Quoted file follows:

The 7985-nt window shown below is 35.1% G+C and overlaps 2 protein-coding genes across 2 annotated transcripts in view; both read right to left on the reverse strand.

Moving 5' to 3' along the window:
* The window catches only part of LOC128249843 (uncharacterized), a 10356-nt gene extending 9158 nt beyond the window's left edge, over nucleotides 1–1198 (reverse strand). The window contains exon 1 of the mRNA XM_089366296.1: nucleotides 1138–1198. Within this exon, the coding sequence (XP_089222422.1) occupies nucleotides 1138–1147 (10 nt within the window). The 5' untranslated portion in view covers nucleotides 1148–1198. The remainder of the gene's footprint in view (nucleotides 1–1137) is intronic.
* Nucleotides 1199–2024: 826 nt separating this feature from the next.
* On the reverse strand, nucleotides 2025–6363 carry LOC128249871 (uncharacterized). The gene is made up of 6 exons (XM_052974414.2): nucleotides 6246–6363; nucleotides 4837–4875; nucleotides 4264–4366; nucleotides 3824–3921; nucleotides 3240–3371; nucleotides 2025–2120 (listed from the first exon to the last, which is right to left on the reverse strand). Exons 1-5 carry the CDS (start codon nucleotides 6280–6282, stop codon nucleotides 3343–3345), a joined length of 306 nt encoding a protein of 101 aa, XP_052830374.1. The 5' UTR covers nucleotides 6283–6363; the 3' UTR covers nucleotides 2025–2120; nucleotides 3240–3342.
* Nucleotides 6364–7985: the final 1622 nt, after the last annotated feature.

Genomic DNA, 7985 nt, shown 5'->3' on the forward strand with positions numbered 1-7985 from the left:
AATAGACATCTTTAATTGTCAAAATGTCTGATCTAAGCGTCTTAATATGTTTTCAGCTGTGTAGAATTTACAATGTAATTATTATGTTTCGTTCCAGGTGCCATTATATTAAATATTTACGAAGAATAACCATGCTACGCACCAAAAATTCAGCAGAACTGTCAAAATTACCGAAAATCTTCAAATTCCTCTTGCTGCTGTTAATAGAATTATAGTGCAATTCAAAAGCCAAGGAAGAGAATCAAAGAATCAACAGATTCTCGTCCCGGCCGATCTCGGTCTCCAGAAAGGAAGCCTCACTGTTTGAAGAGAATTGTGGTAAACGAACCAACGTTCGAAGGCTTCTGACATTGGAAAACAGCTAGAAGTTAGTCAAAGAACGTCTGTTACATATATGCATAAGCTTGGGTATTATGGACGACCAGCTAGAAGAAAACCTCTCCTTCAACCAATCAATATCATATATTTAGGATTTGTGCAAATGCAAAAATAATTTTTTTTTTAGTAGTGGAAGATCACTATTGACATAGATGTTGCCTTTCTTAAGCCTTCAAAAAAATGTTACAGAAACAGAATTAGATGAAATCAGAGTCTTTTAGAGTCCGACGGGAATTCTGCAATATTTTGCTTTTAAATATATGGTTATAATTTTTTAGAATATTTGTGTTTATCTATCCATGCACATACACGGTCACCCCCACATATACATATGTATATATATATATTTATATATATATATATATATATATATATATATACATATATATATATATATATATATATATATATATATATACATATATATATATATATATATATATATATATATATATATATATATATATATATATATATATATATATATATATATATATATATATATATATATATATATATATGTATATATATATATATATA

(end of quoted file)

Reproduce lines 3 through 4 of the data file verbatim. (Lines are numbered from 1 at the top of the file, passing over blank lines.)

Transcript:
* The window catches only part of LOC128249843 (uncharacterized), a 10356-nt gene extending 9158 nt beyond the window's left edge, over nucleotides 1–1198 (reverse strand). The window contains exon 1 of the mRNA XM_089366296.1: nucleotides 1138–1198. Within this exon, the coding sequence (XP_089222422.1) occupies nucleotides 1138–1147 (10 nt within the window). The 5' untranslated portion in view covers nucleotides 1148–1198. The remainder of the gene's footprint in view (nucleotides 1–1137) is intronic.
* Nucleotides 1199–2024: 826 nt separating this feature from the next.